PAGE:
The collective term for requests is a queue. Each new cry for help gets sent to the queue’s e-mail address, such as conquering-evil@example.com. RT assigns a ticket number to the request and stores it in the database. The request is then mailed to the specified helpers, known as queue watchers. RT puts the ticket number in the subject of the mail.

Mails sent by RT always have the queue e-mail address in the From: header, but retain the original sender’s name.

For example, if the original request had these headers:

From: Ron <ron@example.org>
Subject: Lost Invisibility Cloak
To: Helpdesk <conquering-evil@example.com>

the mail sent by RT to the queue watchers would have headers along the lines of:

From: Ron <conquering-evil@example.com>
Subject: [example.com #174] Lost Invisibility Cloak
To: Ccs of ticket #174: ;

The body of mail sent to queue watchers typically includes at the start some extra information about the ticket:

queue:     Conquering Evil
ticket:    Lost Invisibility Cloak
status:    new
owner:     nobody
intranet:  http://badger/Ticket/Display?id=174

When somebody replies to a request, the reply gets mailed to RT. RT will notice the existing ticket number in the subject line and forward the mail to everybody else related to that ticket, again setting the From: header to ensure that any further replies come back through RT.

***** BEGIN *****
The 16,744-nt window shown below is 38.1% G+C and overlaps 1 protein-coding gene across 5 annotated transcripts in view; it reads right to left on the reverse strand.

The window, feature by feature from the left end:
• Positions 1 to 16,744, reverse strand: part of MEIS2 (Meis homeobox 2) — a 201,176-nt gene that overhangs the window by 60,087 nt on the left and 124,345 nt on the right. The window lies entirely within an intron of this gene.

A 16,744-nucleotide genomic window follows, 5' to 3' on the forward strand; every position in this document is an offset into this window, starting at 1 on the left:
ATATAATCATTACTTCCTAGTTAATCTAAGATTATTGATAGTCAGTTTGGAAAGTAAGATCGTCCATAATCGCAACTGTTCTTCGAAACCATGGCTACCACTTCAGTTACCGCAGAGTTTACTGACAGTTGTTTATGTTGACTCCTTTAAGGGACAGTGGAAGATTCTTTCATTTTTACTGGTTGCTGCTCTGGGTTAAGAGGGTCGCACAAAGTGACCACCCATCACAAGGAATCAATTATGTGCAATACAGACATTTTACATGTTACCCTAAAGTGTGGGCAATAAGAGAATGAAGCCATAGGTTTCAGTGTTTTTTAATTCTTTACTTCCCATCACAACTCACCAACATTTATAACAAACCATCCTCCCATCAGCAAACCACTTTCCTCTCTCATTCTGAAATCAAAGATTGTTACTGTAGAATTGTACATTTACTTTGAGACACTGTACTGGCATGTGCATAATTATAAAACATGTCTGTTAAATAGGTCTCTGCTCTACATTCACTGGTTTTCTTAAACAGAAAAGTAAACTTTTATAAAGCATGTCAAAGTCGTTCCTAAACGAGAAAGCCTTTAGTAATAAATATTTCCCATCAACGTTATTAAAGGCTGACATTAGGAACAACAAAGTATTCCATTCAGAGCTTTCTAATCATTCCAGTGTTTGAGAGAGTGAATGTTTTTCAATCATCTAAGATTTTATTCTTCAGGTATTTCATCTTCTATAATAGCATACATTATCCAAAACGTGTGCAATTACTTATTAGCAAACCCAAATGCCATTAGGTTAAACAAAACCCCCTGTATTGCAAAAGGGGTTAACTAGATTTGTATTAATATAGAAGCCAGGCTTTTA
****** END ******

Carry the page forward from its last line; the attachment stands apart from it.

Comments use a different e-mail address. For example, the e-mail address conquering-evil-comments@example.com could be set up for this purpose. Any mail sent to that address with a ticket number in the subject line will be forwarded to everybody involved with that ticket except for the requester.

It’s possible, indeed usual, to have several queues in the system, one per project or team. Each queue has its own e-mail addresses, and can have different watchers.

5. RT’s Web Interface

RT’s web interface shows tickets in a queue and details of individual tickets. When a ticket has been resolved it should be marked as such; normally only new and open tickets are listed. Each ticket can be set a priority, an owner, and a due date. As well as queue watchers, each individual ticket can have watchers associated with it.

You can also set up multiple-choice keywords. These can denote anything you want:

It’s possible to search for tickets by most fields, including queue, requester, owner, priority, due date, and keywords.

Tickets can be merged (useful when a requester sends a new mail instead of replying to an existing one) and linked to each other in hierarchies.

The web interface presents a complete history of all correspondence and comments relating to a ticket, and it’s also possible to send correspondence and comments from there. Sometimes this can be easier than finding messages in your mail folders. It’s also possible to create new tickets from the web interface.

6. Permissions

RT has a flexible, albeit complex, set of permissions. You can place users in groups then assign group permissions for different capabilities. Most permissions can be either global or per-queue; they include: